The FOIA allowed for greater government transparency and provided individuals with greater autonomy with their personal records. FOIA requests can be especially helpful for individuals who need a copy of their personal records, that may have been lost or damaged over the years. A FOIA request can also provide essential evidence for status renewal or adjustment of status. Files received from FOIA requests may also contain notes from adjudicating USCIS officers, which can be helpful for pending cases. Those with a coming appearance before an immigration judge will receive expedited documents if the requester presents evidence of the notice of appearance.
Benefits to Users
Through this new system, those who need to request a file permitted by the FOIA may create an account within myUSCIS to receive their file digitally. Through myUSCIS, users will receive notices regarding the status of their request. This online system will lower the associated costs of receiving and responding to FOIA requests through mail. This service is currently activated for those with myUSCIS accounts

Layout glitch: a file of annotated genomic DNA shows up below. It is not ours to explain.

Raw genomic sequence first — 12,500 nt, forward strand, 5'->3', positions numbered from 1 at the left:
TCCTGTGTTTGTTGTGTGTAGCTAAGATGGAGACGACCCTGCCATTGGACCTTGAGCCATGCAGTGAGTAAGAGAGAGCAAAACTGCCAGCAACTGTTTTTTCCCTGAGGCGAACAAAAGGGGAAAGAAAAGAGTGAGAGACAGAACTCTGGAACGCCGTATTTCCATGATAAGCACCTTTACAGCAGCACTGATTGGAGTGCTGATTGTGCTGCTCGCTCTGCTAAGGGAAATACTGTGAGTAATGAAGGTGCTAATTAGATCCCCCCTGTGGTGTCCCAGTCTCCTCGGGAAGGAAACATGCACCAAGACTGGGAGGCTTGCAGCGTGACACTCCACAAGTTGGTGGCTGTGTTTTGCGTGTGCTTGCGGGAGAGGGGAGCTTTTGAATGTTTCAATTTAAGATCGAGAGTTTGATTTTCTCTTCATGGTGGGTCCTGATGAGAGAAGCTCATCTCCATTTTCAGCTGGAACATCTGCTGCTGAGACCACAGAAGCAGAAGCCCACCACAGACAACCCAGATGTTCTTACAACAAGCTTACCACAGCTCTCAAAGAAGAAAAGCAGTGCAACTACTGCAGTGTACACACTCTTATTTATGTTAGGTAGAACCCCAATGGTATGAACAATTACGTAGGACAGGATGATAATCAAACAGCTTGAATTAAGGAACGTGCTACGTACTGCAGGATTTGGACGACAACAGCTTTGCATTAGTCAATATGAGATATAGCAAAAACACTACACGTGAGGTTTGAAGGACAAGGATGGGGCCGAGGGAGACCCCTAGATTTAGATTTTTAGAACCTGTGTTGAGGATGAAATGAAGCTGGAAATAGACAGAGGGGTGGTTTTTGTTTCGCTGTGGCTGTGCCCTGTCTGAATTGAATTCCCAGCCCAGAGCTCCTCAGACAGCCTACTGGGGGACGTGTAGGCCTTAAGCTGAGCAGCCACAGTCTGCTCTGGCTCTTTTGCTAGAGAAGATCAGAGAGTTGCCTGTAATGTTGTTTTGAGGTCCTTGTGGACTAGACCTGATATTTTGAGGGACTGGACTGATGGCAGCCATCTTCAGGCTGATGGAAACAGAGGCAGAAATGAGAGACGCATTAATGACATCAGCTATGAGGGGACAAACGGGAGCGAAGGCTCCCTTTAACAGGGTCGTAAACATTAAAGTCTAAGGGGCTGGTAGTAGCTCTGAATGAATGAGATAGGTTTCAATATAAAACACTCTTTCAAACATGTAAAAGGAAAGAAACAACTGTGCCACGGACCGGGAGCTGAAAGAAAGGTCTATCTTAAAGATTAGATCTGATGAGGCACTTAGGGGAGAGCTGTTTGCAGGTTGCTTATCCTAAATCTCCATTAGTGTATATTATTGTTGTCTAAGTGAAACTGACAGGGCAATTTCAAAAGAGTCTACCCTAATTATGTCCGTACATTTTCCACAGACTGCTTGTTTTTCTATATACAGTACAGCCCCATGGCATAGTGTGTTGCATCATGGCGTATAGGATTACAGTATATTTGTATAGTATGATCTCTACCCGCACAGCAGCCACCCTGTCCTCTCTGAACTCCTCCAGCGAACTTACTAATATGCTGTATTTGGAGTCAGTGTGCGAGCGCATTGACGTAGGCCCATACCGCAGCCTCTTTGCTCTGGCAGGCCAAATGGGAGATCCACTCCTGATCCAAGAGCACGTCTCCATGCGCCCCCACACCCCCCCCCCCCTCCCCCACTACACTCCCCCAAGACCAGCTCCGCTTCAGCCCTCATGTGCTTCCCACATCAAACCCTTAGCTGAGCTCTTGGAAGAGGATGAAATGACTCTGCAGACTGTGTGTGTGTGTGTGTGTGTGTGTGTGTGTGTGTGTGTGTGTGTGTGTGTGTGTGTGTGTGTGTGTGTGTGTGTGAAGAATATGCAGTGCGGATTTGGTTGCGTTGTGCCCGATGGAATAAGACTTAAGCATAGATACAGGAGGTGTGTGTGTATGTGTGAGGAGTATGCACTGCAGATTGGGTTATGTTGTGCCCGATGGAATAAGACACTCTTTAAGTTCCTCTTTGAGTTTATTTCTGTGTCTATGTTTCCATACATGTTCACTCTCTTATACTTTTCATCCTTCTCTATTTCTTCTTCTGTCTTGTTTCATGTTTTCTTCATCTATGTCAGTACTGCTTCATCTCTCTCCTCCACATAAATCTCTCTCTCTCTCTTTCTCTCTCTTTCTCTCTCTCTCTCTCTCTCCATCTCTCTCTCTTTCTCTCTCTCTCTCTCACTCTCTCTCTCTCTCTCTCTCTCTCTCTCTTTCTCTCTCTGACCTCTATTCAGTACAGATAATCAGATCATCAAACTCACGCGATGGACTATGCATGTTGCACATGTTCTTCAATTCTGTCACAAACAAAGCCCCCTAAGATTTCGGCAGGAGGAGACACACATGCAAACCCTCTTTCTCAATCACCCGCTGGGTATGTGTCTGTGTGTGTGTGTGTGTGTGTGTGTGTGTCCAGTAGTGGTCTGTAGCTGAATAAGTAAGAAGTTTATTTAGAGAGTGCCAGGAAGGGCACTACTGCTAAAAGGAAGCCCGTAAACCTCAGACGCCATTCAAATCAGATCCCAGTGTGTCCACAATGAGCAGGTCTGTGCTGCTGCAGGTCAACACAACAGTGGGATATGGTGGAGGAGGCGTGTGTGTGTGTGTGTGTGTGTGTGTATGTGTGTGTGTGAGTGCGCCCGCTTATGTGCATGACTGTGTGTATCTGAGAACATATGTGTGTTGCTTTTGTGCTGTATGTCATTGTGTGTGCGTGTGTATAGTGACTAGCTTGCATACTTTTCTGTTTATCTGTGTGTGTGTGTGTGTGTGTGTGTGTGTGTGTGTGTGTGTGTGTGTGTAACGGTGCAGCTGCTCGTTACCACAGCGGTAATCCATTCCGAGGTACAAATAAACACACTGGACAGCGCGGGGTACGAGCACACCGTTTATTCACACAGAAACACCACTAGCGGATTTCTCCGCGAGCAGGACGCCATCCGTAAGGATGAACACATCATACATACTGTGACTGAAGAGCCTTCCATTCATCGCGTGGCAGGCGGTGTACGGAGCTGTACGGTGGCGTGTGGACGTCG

The next phase of implementation, expected to roll out in the coming month, will feature an independent online service. Through this digital delivery option, the system will be open to all FOIA and Privacy Act requests. Once USCIS build out the digital platform, all stages of the FOIA request process will be available online (from initial request to document delivery). The announcement follows a series of initiatives from USCIS to increase paperless processing.